The lights are on
Since the meltdown of the Guitar Hero franchise, Neversoft has
suffered layoffs and fallen off the map. While it's currently assisting
Infinity Ward on the Call of Duty franchise within the Activision empire, in
2000 the studio was operating on the highest level.
The studio's most prominent accomplishment that year was in the
franchise for which is is most known: Tony Hawk's Pro Skater. Neversoft
released Tony Hawk's Pro Skater 2 in 2000, a game that still ranks among my top 10 games ever made.
While the original Tony Hawk brought us a skateboarding
experience that was more epic and addictive than we'd ever imagined, the second
game was a true classic. It improved on the original game in every respect:
bigger and better levels, better tricks, and level creators that opened up the
creativity of the audience.
However, the thing that truly separated THPS 2 from its
predecessor was the addition of the manual. This easy ground trick allowed
players to extend trick chains while traveling between grind rails or ramps. On
paper, that might not sound like much, but the ability to string together trick
chains exploded the challenge and creativity inherent in the Tony Hawk
gameplay. Suddenly, you felt as if you were an artist, carving out impressive
lines while exploring the large environments. In the next game, Neversoft would
add to this with the revert, a move that allowed you to chain after landing on
Tony Hawk's Pro Skater 2 put the series on the map as one of
the premier video game franchises of the early aughts. However, the other game
that Neversoft released in 2000 -- while not as perfectly realized might have had a greater lasting impact.
Spider-Man, the 2000 Neversoft game based on the comic book
franchise, was the first sign of what would become a full-blown renaissance for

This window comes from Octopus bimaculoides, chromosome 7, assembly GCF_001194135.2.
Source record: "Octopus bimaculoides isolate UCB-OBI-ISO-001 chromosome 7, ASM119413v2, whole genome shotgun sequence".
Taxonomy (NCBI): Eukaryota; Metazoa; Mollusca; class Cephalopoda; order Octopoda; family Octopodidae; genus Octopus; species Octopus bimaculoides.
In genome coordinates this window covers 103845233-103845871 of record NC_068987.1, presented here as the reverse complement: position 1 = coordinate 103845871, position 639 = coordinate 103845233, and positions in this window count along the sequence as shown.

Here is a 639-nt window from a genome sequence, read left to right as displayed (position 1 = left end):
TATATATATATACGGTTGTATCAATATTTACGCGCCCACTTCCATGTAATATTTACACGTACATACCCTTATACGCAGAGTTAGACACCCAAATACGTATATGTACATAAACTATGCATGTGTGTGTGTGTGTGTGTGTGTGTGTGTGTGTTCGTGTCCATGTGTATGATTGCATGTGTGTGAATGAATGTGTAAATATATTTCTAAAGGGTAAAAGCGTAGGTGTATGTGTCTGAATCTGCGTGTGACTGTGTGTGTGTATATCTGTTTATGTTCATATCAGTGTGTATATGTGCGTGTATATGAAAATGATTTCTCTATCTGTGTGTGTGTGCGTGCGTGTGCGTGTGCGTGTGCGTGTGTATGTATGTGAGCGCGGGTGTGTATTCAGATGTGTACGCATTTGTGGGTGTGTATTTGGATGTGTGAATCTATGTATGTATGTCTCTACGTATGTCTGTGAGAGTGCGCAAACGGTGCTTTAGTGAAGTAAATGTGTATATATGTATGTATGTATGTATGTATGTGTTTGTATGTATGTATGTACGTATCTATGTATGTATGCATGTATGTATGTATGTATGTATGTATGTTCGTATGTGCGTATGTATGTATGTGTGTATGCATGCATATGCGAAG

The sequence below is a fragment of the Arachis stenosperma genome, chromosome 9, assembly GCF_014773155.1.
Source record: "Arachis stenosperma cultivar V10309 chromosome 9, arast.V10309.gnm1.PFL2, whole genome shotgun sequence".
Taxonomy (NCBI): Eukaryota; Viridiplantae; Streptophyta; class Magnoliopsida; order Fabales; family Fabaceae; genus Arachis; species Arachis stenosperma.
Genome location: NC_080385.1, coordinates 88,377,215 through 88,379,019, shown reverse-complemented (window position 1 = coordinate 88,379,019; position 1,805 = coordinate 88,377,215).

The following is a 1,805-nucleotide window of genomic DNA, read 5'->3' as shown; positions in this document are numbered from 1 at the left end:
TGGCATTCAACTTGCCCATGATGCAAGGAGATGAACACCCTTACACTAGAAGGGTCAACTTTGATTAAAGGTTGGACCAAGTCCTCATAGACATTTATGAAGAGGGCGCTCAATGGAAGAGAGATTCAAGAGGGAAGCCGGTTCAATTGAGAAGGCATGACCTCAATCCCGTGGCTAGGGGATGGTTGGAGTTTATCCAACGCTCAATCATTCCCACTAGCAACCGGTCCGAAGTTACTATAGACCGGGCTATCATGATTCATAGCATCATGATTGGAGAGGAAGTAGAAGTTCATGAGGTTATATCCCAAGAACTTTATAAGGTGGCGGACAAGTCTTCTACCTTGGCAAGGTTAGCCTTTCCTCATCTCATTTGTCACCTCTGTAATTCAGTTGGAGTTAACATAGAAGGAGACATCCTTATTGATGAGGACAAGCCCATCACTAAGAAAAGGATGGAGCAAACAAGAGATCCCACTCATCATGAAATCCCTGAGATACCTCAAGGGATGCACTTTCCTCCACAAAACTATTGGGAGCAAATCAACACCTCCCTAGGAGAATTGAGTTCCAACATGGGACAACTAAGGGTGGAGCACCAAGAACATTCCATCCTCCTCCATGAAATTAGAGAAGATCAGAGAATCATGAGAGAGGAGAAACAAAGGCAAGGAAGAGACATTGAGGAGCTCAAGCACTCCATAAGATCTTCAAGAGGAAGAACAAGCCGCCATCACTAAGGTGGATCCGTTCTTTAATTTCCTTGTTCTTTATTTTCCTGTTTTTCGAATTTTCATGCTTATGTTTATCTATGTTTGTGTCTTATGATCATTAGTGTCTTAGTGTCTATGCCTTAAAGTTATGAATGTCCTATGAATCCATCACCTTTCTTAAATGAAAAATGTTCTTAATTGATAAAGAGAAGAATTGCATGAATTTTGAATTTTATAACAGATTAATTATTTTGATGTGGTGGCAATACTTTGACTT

the webslinger in the new century. Just two months later, the first issue of
the Ultimate Spider-Man comic would hit, with Sam Raimi's blockbuster film to
follow in 2002.
While it may look archaic by today's standards, Spider-Man was
one of the first superhero games to truly capture the feeling of freedom that
comes with superpowers. Instead of the side-scrolling adventures of years past,
finally we were able to websling our way through a (for its day) impressive
open city. Sure, the limitations of the original PlayStation meant that
everything from about 20 feet below the top of every building had to be masked
in fog, but it was a damn fine piece of programming.
I'd never really felt like a game put me in the shoes of a
superhero before. Older games tended to feel like a Spider-Man or Batman skin had
been placed over a character in a typical genre game (in fact, that probably
wasn't far from the truth). In Spider-Man, I could do anything: fly
through the air, pick up huge objects with spider-strength, unleash powerful
attacks on enemies – you name it.
I'll admit that Spider-Man has aged worse than Tony Hawk, and
it was never as polished. But I see its influence everywhere, from Crackdown to
Batman: Arkham City to the recent Saints Row IV. Anytime a developer lets a
superhuman character loose to fly through an open world, they owe a small debt
I hope Neversoft gets a chance to work on a new, original
franchise someday. For a time, the studio was as good as it got in games, and
in 2000, it had one hell of a year.